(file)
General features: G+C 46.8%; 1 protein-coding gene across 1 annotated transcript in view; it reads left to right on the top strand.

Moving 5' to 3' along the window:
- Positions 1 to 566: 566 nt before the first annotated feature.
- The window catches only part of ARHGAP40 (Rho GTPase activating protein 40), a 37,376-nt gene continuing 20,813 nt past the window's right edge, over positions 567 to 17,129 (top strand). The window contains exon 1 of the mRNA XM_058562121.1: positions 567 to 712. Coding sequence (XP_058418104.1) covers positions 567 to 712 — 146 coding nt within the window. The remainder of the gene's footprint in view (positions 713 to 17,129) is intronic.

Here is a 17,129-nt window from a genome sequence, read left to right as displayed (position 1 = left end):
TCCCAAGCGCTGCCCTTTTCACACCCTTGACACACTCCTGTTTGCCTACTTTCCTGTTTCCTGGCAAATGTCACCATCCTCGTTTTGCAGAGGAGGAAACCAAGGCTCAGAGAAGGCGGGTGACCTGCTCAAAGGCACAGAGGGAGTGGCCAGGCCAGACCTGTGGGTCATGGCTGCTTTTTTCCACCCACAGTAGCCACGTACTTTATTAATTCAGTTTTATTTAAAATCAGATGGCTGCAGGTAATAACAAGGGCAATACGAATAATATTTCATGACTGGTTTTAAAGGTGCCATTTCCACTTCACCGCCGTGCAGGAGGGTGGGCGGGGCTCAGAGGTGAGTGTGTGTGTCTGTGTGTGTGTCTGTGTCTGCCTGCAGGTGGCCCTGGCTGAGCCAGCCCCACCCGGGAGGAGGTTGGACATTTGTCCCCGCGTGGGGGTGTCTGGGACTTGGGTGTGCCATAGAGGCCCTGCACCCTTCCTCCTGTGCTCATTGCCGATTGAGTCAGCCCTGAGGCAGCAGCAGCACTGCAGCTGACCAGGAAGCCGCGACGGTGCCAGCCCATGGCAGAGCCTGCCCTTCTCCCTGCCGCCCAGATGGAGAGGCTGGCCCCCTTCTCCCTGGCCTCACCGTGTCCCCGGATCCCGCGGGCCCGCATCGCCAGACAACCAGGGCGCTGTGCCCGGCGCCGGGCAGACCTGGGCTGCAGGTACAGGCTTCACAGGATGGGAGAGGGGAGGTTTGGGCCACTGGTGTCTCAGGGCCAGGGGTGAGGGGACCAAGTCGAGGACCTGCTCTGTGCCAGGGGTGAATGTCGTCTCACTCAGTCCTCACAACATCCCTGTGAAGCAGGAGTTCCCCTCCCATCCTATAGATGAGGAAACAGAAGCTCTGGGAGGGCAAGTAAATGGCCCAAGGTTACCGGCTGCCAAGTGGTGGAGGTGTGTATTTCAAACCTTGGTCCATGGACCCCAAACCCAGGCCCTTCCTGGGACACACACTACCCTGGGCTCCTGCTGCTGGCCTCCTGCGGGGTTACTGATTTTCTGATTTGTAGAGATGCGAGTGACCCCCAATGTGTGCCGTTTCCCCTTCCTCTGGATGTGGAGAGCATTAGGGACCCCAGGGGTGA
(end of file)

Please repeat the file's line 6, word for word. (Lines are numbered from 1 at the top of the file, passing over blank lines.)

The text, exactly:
TCCCAAGCGCTGCCCTTTTCACACCCTTGACACACTCCTGTTTGCCTACTTTCCTGTTTCCTGGCAAATGTCACCATCCTCGTTTTGCAGAGGAGGAAACCAAGGCTCAGAGAAGGCGGGTGACCTGCTCAAAGGCACAGAGGGAGTGGCCAGGCCAGACCTGTGGGTCATGGCTGCTTTTTTCCACCCACAGTAGCCACGTACTTTATTAATTCAGTTTTATTTAAAATCAGATGGCTGCAGGTAATAACAAGGGCAATACGAATAATATTTCATGACTGGTTTTAAAGGTGCCATTTCCACTTCACCGCCGTGCAGGAGGGTGGGCGGGGCTCAGAGGTGAGTGTGTGTGTCTGTGTGTGTGTCTGTGTCTGCCTGCAGGTGGCCCTGGCTGAGCCAGCCCCACCCGGGAGGAGGTTGGACATTTGTCCCCGCGTGGGGGTGTCTGGGACTTGGGTGTGCCATAGAGGCCCTGCACCCTTCCTCCTGTGCTCATTGCCGATTGAGTCAGCCCTGAGGCAGCAGCAGCACTGCAGCTGACCAGGAAGCCGCGACGGTGCCAGCCCATGGCAGAGCCTGCCCTTCTCCCTGCCGCCCAGATGGAGAGGCTGGCCCCCTTCTCCCTGGCCTCACCGTGTCCCCGGATCCCGCGGGCCCGCATCGCCAGACAACCAGGGCGCTGTGCCCGGCGCCGGGCAGACCTGGGCTGCAGGTACAGGCTTCACAGGATGGGAGAGGGGAGGTTTGGGCCACTGGTGTCTCAGGGCCAGGGGTGAGGGGACCAAGTCGAGGACCTGCTCTGTGCCAGGGGTGAATGTCGTCTCACTCAGTCCTCACAACATCCCTGTGAAGCAGGAGTTCCCCTCCCATCCTATAGATGAGGAAACAGAAGCTCTGGGAGGGCAAGTAAATGGCCCAAGGTTACCGGCTGCCAAGTGGTGGAGGTGTGTATTTCAAACCTTGGTCCATGGACCCCAAACCCAGGCCCTTCCTGGGACACACACTACCCTGGGCTCCTGCTGCTGGCCTCCTGCGGGGTTACTGATTTTCTGATTTGTAGAGATGCGAGTGACCCCCAATGTGTGCCGTTTCCCCTTCCTCTGGATGTGGAGAGCATTAGGGACCCCAGGGGTGA